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Kidney Week

Abstract: SA-PO486

Two Year Open Label Extension Study of Pasireotide LAR in Polycystic Liver and Kidney Disease

Session Information

  • ADPKD: Clinical Studies
    October 27, 2018 | Location: Exhibit Hall, San Diego Convention Center
    Abstract Time: 10:00 AM - 12:00 PM

Category: Genetic Diseases of the Kidney

  • 1001 Genetic Diseases of the Kidney: Cystic

Authors

  • Hogan, Marie C., Mayo Clinic , Rochester, Minnesota, United States
  • Vaughan, Lisa E., Mayo Clinic, Rochester, Minnesota, United States
  • Kremers, Walter K., Mayo Clinic, Rochester, Minnesota, United States
  • Leistikow, Kathleen, Mayo Clinic, Rochester, Minnesota, United States
  • Metzger, Andrew J., Mayo Clinic , Rochester, Minnesota, United States
  • Edwards, Marie E., Mayo Clinic, Rochester, Minnesota, United States
  • Torres, Vicente E., Mayo Clinic , Rochester, Minnesota, United States
  • Masyuk, Tetyana V., Mayo Clinic , Rochester, Minnesota, United States
Background

Mass symptoms from liver (LV) & kidney (KV) volumes negatively impact quality of life in ADPKD & ADPLD patients. The SST analog Pasireotide LAR (Pas LAR) has a broader binding profile & higher affinity to SST receptors with potential for greater efficacy than octreotide or lanreotide. In our one year randomized controlled trial Pas LAR signifiantly reduced LVs and KVs but not GFR decline.

Methods

Pas LAR was offered to all participants every 28d for an additional 2 yrs. Changes beyond yr 1 in all subjects on continued or beginning (placebo in year 1) PasLAR for another 2 yrs were assessed. Using MRI, % changes in LV in placebo group before (yr 1) & after (yrs 2-3) cross-over to active treatment were assessed and effects of Pas LAR for 3 years. Annualized % changes in LV in treatment arm at yr 3 compared to the placebo arm during yr 1 & changes in KV from baseline at 12 & 36 mo in ADPKD cases were also assessed.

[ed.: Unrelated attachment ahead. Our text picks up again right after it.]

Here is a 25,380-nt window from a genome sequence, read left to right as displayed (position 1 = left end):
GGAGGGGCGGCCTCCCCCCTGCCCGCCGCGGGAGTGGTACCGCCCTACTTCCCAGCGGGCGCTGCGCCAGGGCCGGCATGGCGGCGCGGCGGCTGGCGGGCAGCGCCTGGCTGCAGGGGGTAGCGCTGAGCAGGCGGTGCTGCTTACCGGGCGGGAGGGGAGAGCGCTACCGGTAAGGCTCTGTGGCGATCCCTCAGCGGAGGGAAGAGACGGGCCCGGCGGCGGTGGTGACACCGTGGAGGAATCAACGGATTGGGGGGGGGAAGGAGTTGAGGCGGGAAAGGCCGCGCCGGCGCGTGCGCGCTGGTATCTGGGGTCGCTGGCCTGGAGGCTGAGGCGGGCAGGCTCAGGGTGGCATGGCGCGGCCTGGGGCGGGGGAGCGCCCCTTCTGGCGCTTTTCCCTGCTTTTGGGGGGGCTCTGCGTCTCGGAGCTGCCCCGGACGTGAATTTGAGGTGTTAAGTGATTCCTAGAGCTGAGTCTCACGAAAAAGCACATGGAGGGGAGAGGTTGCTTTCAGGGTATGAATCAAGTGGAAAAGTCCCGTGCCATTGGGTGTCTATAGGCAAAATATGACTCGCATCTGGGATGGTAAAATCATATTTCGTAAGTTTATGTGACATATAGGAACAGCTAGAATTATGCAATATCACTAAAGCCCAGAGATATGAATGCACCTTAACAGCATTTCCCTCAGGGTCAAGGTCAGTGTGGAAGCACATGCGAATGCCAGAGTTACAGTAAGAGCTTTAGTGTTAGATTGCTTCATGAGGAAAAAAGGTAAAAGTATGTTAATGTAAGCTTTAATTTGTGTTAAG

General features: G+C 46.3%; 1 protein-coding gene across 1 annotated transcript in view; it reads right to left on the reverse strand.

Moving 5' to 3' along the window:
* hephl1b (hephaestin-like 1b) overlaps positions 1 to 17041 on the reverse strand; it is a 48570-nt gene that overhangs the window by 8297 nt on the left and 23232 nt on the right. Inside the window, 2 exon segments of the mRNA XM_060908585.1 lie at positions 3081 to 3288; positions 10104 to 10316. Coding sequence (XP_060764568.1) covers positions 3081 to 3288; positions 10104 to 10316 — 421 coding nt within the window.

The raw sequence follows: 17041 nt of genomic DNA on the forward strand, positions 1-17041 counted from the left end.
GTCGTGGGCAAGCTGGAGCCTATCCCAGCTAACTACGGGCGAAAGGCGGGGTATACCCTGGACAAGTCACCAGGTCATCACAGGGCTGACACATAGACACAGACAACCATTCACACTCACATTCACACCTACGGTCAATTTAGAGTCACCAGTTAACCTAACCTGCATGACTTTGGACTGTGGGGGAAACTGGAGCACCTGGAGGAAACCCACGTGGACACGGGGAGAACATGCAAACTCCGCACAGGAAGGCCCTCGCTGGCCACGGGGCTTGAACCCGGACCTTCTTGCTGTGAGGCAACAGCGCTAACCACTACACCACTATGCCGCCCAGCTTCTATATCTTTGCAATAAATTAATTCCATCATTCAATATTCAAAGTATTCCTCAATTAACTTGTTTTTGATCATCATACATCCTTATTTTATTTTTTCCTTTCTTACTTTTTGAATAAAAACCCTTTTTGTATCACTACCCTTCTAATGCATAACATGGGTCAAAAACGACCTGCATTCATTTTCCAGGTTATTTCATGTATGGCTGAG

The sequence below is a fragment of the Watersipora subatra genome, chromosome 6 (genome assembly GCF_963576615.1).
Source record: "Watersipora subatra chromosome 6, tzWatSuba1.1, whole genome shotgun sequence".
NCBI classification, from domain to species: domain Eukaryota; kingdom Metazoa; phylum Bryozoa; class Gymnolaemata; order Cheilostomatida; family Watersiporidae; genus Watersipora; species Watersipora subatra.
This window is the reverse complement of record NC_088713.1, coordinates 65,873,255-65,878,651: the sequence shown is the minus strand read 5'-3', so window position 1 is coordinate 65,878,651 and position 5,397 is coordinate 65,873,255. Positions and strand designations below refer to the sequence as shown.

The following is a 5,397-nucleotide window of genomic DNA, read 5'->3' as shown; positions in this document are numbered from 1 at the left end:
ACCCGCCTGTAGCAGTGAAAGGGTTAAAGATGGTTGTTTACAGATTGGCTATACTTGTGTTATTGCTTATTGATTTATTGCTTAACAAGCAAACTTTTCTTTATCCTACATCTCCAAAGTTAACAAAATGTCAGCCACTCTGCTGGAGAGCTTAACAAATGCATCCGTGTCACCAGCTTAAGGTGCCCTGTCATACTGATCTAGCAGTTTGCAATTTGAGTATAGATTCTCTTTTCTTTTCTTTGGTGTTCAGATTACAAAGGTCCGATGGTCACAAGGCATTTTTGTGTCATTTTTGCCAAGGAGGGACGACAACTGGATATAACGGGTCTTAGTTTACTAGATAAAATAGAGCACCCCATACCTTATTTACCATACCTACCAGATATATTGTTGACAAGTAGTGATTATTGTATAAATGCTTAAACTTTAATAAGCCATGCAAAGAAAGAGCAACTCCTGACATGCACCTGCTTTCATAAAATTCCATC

Results

Of 41 participants who completed LV measurements at 12 mo, 24 had LV and 15 had KV data at end of yr 3. Among 6 given placebo at baseline, the difference in the rate of change in LV baseline to yr 1 (5.4%) vs in the OLEon period from yr 1 to OLEend (-2.4%) was significantly decreased (P=0.037). Among the 4 patients given placebo at baseline with KV available, the difference in the rate of change in KV baseline to yr 1 (6.0%) vs. in the OLEon period from yr 1 to OLEend (-1.2%) decreased (P=0.043). Similarly, differences in the rate of change in LV of patients on placebo baseline to yr 1 (n=6, 5.4%) vs those from the Pas LAR group baseline to OLEend (n=18, -0.3%) were lower (P=0.046). Differences in the rate of change in KV of patients on placebo baseline to yr 1 (n=4, 6.0%) vs those from the treatment group baseline to OLEend (n=11, 0.2%), (P=0.068). Of 17 who discontinued the study during OLEon reasons included 6 hepatectomies (2 later returned to OLEon), 2 had liver transplants, 7 with hyperglycemia.

Conclusion

Over three years Pas LAR continued to significantly slow the progressive increase in LV & TKV growth rates to a lesser extent, but participants experienced a higher frequency of AEs (hyperglycemia and diabetes).

Funding

  • NIDDK Support